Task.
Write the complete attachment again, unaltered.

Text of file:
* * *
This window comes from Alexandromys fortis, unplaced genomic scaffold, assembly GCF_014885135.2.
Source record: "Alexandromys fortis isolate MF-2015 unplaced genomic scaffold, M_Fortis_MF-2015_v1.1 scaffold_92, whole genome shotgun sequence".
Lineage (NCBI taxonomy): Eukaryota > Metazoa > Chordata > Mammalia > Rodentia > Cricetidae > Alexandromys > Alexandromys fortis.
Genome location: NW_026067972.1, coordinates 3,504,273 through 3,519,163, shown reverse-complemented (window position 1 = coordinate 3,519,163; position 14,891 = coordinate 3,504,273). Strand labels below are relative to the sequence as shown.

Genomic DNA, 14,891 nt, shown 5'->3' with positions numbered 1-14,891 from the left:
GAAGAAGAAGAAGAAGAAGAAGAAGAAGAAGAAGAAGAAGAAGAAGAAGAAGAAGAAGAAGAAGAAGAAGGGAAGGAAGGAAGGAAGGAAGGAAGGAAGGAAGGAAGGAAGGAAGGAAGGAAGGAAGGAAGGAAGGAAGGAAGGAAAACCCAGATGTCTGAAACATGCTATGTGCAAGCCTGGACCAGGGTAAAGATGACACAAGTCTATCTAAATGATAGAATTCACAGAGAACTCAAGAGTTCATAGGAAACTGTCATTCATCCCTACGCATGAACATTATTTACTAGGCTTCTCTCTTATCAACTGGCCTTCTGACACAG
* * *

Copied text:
This window comes from Alexandromys fortis, unplaced genomic scaffold, assembly GCF_014885135.2.
Source record: "Alexandromys fortis isolate MF-2015 unplaced genomic scaffold, M_Fortis_MF-2015_v1.1 scaffold_92, whole genome shotgun sequence".
Lineage (NCBI taxonomy): Eukaryota > Metazoa > Chordata > Mammalia > Rodentia > Cricetidae > Alexandromys > Alexandromys fortis.
Genome location: NW_026067972.1, coordinates 3,504,273 through 3,519,163, shown reverse-complemented (window position 1 = coordinate 3,519,163; position 14,891 = coordinate 3,504,273). Strand labels below are relative to the sequence as shown.

Genomic DNA, 14,891 nt, shown 5'->3' with positions numbered 1-14,891 from the left:
GAAGAAGAAGAAGAAGAAGAAGAAGAAGAAGAAGAAGAAGAAGAAGAAGAAGAAGAAGAAGAAGAAGAAGGGAAGGAAGGAAGGAAGGAAGGAAGGAAGGAAGGAAGGAAGGAAGGAAGGAAGGAAGGAAGGAAGGAAGGAAGGAAAACCCAGATGTCTGAAACATGCTATGTGCAAGCCTGGACCAGGGTAAAGATGACACAAGTCTATCTAAATGATAGAATTCACAGAGAACTCAAGAGTTCATAGGAAACTGTCATTCATCCCTACGCATGAACATTATTTACTAGGCTTCTCTCTTATCAACTGGCCTTCTGACACAG